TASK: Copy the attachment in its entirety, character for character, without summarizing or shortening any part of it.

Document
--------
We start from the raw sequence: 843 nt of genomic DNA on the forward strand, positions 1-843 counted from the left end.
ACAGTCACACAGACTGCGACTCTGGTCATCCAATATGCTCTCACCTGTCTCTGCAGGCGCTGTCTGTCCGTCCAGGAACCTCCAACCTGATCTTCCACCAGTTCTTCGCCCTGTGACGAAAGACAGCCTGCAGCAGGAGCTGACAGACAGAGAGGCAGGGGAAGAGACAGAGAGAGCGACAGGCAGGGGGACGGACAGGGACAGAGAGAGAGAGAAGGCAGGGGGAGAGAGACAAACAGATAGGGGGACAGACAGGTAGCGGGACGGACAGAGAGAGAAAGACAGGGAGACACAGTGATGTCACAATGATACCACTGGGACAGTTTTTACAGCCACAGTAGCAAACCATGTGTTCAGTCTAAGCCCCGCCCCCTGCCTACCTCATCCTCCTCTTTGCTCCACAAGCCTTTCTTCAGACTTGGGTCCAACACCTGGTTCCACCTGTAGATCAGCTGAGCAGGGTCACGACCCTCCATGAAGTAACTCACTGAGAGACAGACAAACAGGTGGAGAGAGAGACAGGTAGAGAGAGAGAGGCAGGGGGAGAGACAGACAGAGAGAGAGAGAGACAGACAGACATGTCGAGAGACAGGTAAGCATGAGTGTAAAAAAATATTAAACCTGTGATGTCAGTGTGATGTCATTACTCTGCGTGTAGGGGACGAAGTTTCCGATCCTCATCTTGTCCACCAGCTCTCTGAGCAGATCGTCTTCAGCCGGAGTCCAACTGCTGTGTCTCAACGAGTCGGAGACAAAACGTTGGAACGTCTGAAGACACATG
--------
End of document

We start from the raw sequence: 843 nt of genomic DNA on the forward strand, positions 1-843 counted from the left end.
ACAGTCACACAGACTGCGACTCTGGTCATCCAATATGCTCTCACCTGTCTCTGCAGGCGCTGTCTGTCCGTCCAGGAACCTCCAACCTGATCTTCCACCAGTTCTTCGCCCTGTGACGAAAGACAGCCTGCAGCAGGAGCTGACAGACAGAGAGGCAGGGGAAGAGACAGAGAGAGCGACAGGCAGGGGGACGGACAGGGACAGAGAGAGAGAGAAGGCAGGGGGAGAGAGACAAACAGATAGGGGGACAGACAGGTAGCGGGACGGACAGAGAGAGAAAGACAGGGAGACACAGTGATGTCACAATGATACCACTGGGACAGTTTTTACAGCCACAGTAGCAAACCATGTGTTCAGTCTAAGCCCCGCCCCCTGCCTACCTCATCCTCCTCTTTGCTCCACAAGCCTTTCTTCAGACTTGGGTCCAACACCTGGTTCCACCTGTAGATCAGCTGAGCAGGGTCACGACCCTCCATGAAGTAACTCACTGAGAGACAGACAAACAGGTGGAGAGAGAGACAGGTAGAGAGAGAGAGGCAGGGGGAGAGACAGACAGAGAGAGAGAGAGACAGACAGACATGTCGAGAGACAGGTAAGCATGAGTGTAAAAAAATATTAAACCTGTGATGTCAGTGTGATGTCATTACTCTGCGTGTAGGGGACGAAGTTTCCGATCCTCATCTTGTCCACCAGCTCTCTGAGCAGATCGTCTTCAGCCGGAGTCCAACTGCTGTGTCTCAACGAGTCGGAGACAAAACGTTGGAACGTCTGAAGACACATG